More than 80% of mammalian antibody-secreting cells reside in the intestinal mucosa and secrete antibodies of the immunoglobulin A (IgA) isotype. IgA deficiency is common in humans and predisposes toward various intestinal pathologies including inflammatory bowel disease, celiac disease, and allergy. However, despite decades of research, the specificity of IgA remains elusive. IgA coats a fraction of the intestinal microbiota, yet the identities of the bacteria targeted by IgA and the types of humoral responses involved remain unknown. IgA may also target dietary antigens, but it is unclear whether most IgA is directed against dietary antigens, commensal microbiota, or other intestinal antigens. Lastly, specific antigens recognized by homeostatic IgA antibodies have not been described. Here we present extensive preliminary data characterizing the commensal bacteria targeted by IgA using a novel method involving bacterial flow cytometry and 16S rRNA gene sequencing, termed IgA-Seq. We further present a method for cloning and expression of recombinant monoclonal antibodies from single intestinal IgA-producing cells and rapid characterization of their reactivity against microbiota using IgA-Seq. Finally, we detail a plan for determining the antigenic targets of these antibodies with the following specific aims: 1) To characterize the origin and frequency of commensal-specific B cells; and 2) To determine the specificities of single IgA antibodies. These data will be integrated to develop a working understanding of the commensal bacteria and specific bacterial and/or dietary antigens that drive homeostatic IgA responses. An understanding of the specificity of IgA will clarify hypotheses regarding its elusive function. Further, manipulation of the IgA response may represent a promising therapeutic approach to various microbiota-associated pathologies including inflammatory bowel disease, celiac disease, obesity, and diabetes, but cannot be achieved without a thorough understanding of its specificity. Lastly, our studies will generate a large panel of monoclonal antibodies specific for commensal microbiota that may allow manipulation and characterization of defined bacterial subsets in healthy or dysbiotic microbiota and may have applications as research, diagnostic, or therapeutic tools.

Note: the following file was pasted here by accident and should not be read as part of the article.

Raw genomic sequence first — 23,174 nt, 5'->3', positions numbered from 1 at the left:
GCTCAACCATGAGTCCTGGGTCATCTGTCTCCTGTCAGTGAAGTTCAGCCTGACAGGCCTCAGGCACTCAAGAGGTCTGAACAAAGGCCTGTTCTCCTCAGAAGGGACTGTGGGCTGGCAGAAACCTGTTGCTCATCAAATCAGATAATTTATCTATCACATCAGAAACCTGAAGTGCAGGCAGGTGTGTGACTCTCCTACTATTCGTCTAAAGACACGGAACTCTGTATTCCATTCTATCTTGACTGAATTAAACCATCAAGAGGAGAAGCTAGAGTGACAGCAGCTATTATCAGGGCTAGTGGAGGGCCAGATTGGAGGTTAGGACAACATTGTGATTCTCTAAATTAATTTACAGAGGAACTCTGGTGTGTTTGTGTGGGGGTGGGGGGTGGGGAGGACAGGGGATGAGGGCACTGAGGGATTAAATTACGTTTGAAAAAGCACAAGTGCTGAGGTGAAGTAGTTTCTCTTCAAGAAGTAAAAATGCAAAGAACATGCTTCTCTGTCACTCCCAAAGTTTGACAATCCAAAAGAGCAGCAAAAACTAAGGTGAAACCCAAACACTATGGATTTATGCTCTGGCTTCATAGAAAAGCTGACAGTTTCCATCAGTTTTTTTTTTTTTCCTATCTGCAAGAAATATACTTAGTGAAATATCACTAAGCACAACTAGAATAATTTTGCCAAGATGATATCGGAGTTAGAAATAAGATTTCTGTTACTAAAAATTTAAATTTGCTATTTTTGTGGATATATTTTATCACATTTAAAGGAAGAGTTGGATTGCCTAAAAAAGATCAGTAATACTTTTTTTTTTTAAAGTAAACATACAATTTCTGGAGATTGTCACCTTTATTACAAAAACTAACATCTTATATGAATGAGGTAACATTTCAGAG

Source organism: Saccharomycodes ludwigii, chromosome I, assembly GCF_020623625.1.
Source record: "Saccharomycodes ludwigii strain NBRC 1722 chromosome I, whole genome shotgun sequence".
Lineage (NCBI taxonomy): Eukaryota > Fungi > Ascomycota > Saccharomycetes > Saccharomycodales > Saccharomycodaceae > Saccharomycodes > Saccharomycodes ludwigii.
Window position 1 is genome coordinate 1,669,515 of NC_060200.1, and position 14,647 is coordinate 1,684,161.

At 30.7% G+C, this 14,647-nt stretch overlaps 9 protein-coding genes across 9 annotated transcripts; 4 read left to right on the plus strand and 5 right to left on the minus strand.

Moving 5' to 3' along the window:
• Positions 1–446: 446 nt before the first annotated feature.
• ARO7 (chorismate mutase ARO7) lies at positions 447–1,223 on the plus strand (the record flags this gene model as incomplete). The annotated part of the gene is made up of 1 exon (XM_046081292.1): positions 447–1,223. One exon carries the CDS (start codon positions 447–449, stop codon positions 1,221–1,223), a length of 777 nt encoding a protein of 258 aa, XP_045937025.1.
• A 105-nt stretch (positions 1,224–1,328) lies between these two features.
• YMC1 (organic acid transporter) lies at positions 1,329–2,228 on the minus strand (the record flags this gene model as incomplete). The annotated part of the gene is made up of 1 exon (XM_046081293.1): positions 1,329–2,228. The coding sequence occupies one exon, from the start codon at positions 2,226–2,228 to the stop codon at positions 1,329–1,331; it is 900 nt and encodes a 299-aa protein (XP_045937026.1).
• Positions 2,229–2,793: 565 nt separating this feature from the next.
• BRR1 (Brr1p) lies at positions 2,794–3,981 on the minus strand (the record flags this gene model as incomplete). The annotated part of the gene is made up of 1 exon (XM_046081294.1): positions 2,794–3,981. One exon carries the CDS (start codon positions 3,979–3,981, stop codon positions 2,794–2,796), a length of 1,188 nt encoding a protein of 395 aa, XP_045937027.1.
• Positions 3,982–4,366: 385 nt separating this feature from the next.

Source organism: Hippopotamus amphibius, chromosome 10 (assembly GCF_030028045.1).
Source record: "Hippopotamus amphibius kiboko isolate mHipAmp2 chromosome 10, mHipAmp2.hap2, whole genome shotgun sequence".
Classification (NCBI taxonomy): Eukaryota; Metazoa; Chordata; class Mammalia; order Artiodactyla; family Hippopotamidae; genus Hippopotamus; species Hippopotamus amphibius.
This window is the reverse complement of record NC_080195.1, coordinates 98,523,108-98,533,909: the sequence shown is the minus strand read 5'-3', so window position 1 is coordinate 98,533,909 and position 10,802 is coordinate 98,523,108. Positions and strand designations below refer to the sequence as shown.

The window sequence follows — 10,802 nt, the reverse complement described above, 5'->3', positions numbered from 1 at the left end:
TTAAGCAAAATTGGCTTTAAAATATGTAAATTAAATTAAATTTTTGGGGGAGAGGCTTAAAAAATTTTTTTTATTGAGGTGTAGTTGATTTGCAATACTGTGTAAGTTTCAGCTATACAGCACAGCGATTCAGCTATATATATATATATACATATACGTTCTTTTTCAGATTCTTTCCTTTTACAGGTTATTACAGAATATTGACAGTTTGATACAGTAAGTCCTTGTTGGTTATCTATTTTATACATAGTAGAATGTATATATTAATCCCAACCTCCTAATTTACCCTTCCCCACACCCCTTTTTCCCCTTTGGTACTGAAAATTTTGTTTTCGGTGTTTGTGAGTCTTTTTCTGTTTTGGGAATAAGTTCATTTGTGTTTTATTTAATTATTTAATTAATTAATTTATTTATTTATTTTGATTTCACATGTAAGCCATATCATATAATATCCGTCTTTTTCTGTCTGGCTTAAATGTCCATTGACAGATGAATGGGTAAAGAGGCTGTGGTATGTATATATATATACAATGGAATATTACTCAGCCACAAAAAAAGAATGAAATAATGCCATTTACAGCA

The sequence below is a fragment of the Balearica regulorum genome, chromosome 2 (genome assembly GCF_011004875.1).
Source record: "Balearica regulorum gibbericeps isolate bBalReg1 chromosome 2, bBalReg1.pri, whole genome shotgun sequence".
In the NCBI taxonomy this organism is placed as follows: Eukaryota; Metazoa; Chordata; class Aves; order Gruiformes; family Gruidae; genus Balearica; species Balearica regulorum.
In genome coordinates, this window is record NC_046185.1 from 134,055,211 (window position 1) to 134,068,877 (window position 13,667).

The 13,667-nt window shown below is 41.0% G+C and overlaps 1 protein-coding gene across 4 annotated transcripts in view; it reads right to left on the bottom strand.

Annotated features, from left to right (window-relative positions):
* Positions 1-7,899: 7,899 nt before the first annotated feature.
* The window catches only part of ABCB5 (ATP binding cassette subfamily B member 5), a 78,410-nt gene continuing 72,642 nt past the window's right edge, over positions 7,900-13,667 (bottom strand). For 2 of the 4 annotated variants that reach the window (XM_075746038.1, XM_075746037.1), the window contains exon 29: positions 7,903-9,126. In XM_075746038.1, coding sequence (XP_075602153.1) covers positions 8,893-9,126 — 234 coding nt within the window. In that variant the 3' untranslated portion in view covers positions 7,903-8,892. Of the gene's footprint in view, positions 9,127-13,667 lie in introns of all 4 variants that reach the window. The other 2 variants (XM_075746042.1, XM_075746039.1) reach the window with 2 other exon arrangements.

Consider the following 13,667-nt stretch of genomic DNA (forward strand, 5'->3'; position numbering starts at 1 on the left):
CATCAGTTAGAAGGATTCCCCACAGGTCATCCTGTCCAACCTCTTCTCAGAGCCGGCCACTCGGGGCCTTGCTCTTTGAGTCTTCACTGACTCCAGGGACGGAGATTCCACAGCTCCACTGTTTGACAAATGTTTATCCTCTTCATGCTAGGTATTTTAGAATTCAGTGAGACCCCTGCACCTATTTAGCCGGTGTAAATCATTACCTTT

Public Health Relevance

The proposed research will generate new tools and concepts to understand the origin and specificity of intestinal immunoglobulin A in the healthy state. It is relevant to public health because the results will allow the development of new approaches to prevent or correct defects in commensal microbiota that underlie the development of inflammatory bowel disease and food allergy. Thus, this work will directly support the overall NIH mission of developing fundamental knowledge that will help reduce the burden of human disease and, specifically, prevent and treat allergies and inflammations.

Agency
National Institute of Health (NIH)
Institute
National Institute of Allergy and Infectious Diseases (NIAID)
Type
Research Project--Cooperative Agreements (U01)
Project #
5U01AI125250-02
Application #
9296031
Study Section
Special Emphasis Panel (ZAI1-ALW-I (M1))
Program Officer
Rothermel, Annette L
Project Start
2016-06-15
Project End
2021-05-31
Budget Start
2017-06-01
Budget End
2018-05-31
Support Year
2
Fiscal Year
2017
Total Cost
$489,427
Indirect Cost
$176,139
Name
University of Chicago
Department
Pathology
Type
Schools of Medicine
DUNS #
005421136
City
Chicago
State
IL
Country
United States
Zip Code
60637
Bunker, Jeffrey J; Erickson, Steven A; Flynn, Theodore M et al. (2017) Natural polyreactive IgA antibodies coat the intestinal microbiota. Science 358: